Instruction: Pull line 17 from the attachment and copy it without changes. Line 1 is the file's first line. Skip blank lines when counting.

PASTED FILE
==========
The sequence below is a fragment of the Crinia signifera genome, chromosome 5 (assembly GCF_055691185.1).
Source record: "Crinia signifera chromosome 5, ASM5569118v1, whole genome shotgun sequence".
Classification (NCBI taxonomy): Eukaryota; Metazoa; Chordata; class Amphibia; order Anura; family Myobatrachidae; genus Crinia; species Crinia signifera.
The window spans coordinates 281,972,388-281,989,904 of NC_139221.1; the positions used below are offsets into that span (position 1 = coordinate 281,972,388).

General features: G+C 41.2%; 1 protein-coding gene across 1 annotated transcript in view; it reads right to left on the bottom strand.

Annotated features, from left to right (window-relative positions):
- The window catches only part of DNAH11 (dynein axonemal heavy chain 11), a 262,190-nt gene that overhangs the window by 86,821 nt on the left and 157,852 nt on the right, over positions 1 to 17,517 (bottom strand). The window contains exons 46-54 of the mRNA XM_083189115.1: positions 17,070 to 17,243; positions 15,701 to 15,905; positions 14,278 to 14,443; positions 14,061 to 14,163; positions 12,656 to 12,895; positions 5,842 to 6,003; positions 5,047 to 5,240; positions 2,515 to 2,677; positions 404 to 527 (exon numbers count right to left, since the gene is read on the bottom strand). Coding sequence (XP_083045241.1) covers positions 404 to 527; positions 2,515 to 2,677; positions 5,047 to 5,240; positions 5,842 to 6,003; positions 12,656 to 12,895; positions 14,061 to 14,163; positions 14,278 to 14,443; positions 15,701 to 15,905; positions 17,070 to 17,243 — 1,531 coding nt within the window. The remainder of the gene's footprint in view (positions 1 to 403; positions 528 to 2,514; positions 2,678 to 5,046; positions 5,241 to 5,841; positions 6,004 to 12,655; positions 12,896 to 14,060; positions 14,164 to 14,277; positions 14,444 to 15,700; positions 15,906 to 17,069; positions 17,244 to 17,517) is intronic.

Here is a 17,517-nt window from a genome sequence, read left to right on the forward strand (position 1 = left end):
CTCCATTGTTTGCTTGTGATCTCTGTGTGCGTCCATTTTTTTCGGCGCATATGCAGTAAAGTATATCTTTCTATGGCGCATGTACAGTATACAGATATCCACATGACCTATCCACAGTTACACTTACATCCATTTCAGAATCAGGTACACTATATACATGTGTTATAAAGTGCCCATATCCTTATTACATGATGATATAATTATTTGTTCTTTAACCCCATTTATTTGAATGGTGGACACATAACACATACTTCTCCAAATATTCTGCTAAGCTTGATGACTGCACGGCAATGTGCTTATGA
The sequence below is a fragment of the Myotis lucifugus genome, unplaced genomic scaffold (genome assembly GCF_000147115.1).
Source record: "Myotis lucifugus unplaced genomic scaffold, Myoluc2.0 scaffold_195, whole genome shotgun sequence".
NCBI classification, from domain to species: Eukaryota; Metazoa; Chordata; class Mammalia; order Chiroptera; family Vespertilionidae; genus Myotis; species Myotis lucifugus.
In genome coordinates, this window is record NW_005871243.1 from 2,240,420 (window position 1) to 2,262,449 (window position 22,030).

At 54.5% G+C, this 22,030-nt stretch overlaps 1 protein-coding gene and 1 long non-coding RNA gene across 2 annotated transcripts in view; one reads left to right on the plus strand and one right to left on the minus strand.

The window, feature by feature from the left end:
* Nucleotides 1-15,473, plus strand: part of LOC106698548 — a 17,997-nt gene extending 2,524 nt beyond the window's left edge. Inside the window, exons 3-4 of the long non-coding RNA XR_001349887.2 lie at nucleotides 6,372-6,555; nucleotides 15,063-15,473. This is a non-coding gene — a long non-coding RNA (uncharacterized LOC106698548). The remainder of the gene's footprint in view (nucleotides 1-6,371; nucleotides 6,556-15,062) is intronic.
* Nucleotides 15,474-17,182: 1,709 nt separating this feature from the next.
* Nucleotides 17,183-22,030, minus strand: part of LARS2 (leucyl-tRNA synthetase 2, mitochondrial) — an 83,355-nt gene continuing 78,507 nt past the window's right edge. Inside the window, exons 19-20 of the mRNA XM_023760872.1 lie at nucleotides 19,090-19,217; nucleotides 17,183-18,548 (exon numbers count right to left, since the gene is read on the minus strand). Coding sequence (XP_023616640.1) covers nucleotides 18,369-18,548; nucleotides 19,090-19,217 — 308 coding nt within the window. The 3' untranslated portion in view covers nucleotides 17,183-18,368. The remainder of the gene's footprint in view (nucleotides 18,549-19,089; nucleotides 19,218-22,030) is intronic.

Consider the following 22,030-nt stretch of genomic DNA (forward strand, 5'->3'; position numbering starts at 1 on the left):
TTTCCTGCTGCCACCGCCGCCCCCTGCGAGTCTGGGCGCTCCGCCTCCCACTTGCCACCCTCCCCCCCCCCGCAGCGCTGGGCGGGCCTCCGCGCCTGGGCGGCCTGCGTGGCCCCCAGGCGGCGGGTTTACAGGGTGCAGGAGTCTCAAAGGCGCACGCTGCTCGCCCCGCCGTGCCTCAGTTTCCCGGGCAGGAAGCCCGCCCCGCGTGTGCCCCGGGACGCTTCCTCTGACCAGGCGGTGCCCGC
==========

* Nucleotides 15,474-17,182: 1,709 nt separating this feature from the next.